Ares I Rocket Igniter Tested
NASA test-fired the igniter used to start the Ares I rocket first stage motor, the agency announced.
The test paves the way for the initial ground test of the Ares I first stage later this year. Ares I is the first launch vehicle in the Constellation Program family of space vehicles that will transport astronauts and cargo to the International Space Station, the moon and beyond in coming decades.
"This successful test represents a milestone in our continuing development of the Ares I first stage," said Alex Priskos, first stage manager for the Ares Projects at Marshall Space Flight Center in Huntsville, Ala. "We continue to design a robust propulsion system that will provide a safe and reliable means of transportation for NASA’s future missions of exploration."
The test at Alliant Techsystems Inc. [ATK] Launch Systems test facilities near Promontory, Utah, generated a flame almost 200 feet in length. Initial data showed the igniter performed as expected. ATK is the prime contractor for the Ares I first stage.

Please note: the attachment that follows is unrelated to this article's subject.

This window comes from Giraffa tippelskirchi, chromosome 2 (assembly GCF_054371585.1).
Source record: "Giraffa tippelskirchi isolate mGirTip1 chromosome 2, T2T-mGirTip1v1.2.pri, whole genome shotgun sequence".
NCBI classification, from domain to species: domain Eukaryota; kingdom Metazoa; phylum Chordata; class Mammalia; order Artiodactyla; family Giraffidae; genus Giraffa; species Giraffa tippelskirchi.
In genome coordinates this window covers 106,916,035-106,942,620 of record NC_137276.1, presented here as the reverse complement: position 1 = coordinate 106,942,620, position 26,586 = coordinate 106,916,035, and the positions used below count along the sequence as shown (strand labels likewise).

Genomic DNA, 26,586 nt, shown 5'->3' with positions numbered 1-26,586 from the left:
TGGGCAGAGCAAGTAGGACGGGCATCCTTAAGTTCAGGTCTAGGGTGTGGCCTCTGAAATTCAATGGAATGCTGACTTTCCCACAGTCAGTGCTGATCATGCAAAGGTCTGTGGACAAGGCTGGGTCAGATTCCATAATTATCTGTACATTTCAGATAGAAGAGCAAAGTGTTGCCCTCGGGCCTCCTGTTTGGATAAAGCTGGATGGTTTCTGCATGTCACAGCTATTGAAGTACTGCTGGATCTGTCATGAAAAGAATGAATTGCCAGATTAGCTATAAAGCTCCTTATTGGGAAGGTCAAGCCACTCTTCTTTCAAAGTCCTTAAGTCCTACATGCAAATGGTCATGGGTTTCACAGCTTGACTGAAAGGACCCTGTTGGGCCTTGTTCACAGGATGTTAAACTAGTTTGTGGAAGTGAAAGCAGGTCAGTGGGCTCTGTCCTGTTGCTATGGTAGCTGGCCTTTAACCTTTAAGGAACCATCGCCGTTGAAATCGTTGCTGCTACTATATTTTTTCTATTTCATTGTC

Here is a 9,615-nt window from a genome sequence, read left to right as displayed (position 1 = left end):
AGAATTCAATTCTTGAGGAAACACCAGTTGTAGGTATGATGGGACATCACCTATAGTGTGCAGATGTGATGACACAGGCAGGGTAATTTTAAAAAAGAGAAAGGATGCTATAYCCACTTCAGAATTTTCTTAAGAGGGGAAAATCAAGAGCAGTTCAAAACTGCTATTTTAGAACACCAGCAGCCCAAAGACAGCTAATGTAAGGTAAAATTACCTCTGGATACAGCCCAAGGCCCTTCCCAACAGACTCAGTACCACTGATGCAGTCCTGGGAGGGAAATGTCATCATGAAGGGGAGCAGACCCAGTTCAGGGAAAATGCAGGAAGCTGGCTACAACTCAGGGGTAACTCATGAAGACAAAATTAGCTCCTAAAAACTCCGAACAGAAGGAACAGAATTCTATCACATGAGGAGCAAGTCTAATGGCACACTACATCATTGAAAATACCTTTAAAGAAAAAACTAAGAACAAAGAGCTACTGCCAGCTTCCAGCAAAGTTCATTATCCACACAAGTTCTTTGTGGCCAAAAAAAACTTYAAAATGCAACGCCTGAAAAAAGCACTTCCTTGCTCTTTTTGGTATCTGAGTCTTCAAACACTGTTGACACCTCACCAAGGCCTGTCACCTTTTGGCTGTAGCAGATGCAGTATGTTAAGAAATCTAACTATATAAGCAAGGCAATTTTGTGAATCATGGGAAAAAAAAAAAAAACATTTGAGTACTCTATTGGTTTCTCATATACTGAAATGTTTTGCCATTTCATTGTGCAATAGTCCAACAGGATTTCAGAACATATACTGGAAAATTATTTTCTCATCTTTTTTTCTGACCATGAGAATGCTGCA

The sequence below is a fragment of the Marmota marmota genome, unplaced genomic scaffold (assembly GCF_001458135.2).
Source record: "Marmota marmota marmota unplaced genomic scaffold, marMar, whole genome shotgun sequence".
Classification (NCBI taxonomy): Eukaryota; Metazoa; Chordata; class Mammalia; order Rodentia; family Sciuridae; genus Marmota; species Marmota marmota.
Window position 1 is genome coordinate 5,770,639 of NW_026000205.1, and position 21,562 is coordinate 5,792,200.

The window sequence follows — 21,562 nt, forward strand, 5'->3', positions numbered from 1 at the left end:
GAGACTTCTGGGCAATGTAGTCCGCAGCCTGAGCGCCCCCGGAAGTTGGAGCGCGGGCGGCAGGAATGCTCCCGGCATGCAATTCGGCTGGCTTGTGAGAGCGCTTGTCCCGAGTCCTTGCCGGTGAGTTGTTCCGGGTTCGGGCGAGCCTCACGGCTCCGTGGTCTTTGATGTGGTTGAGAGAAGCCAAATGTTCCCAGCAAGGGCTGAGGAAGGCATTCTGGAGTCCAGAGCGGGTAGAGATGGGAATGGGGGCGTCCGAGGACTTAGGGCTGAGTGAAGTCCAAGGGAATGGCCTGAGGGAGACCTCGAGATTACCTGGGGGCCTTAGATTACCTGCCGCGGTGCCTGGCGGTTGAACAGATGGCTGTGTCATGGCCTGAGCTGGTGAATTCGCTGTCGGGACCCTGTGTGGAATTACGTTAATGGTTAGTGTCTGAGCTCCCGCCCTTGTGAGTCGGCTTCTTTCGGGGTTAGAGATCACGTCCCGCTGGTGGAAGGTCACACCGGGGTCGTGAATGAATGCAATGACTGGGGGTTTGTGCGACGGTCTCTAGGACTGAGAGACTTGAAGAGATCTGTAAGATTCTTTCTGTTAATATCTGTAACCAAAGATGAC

The Ares I igniter is an enhanced version of the flight-proven igniter used in space shuttle solid rocket boosters. The igniter takes advantage of upgraded liner and insulation materials that have improved thermal properties which protect the igniter’s case from the burning solid propellant.
The new igniter is approximately 18 inches in diameter and 36 inches long. It is a small, high-burn-rate solid rocket motor that is secured in the forward segment of a five- segment booster. Once the command is sent to the igniter, a sequence begins that sends a flame down the core of the 142-foot solid rocket motor. In less than a second, the booster generates more than 3.5 million pounds of thrust, triggering liftoff of the rocket.
The Ares I rocket is an in-line, two-stage rocket topped by the Orion crew capsule; its service module and a launch abort system. The first Ares I test flight, called Ares I-X, is scheduled for later this year. The first crewed flight of Orion is planned for 2015, with the first lunar excursion scheduled for 2020.
The Constellation Program is building the spacecraft that will return Americans to the moon. The program includes the Ares I rocket, the Ares V heavy cargo launch vehicle, the Orion crew capsule and the Altair lunar lander. Marshall manages the Ares Projects.